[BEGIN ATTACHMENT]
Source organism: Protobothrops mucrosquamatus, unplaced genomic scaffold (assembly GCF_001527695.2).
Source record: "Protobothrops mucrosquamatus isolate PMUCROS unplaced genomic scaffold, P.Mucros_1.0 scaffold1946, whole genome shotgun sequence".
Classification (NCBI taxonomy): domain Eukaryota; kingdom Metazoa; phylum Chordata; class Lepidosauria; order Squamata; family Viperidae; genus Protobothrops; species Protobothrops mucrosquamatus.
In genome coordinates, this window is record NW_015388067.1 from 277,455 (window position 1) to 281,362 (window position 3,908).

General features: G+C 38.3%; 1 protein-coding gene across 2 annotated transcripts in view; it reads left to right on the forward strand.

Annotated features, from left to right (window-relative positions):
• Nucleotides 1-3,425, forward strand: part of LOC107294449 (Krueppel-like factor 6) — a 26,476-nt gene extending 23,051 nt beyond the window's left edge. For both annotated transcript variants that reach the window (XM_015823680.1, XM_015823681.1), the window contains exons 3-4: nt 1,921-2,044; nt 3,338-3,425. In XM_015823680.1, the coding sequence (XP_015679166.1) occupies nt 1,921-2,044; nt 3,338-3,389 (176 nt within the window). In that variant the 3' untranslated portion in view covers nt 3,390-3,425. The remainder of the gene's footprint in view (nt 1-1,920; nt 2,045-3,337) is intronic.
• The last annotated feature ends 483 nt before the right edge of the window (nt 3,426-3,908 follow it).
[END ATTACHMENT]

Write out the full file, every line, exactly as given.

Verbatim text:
Source organism: Protobothrops mucrosquamatus, unplaced genomic scaffold (assembly GCF_001527695.2).
Source record: "Protobothrops mucrosquamatus isolate PMUCROS unplaced genomic scaffold, P.Mucros_1.0 scaffold1946, whole genome shotgun sequence".
Classification (NCBI taxonomy): domain Eukaryota; kingdom Metazoa; phylum Chordata; class Lepidosauria; order Squamata; family Viperidae; genus Protobothrops; species Protobothrops mucrosquamatus.
In genome coordinates, this window is record NW_015388067.1 from 277,455 (window position 1) to 281,362 (window position 3,908).

General features: G+C 38.3%; 1 protein-coding gene across 2 annotated transcripts in view; it reads left to right on the forward strand.

Annotated features, from left to right (window-relative positions):
• Nucleotides 1-3,425, forward strand: part of LOC107294449 (Krueppel-like factor 6) — a 26,476-nt gene extending 23,051 nt beyond the window's left edge. For both annotated transcript variants that reach the window (XM_015823680.1, XM_015823681.1), the window contains exons 3-4: nt 1,921-2,044; nt 3,338-3,425. In XM_015823680.1, the coding sequence (XP_015679166.1) occupies nt 1,921-2,044; nt 3,338-3,389 (176 nt within the window). In that variant the 3' untranslated portion in view covers nt 3,390-3,425. The remainder of the gene's footprint in view (nt 1-1,920; nt 2,045-3,337) is intronic.
• The last annotated feature ends 483 nt before the right edge of the window (nt 3,426-3,908 follow it).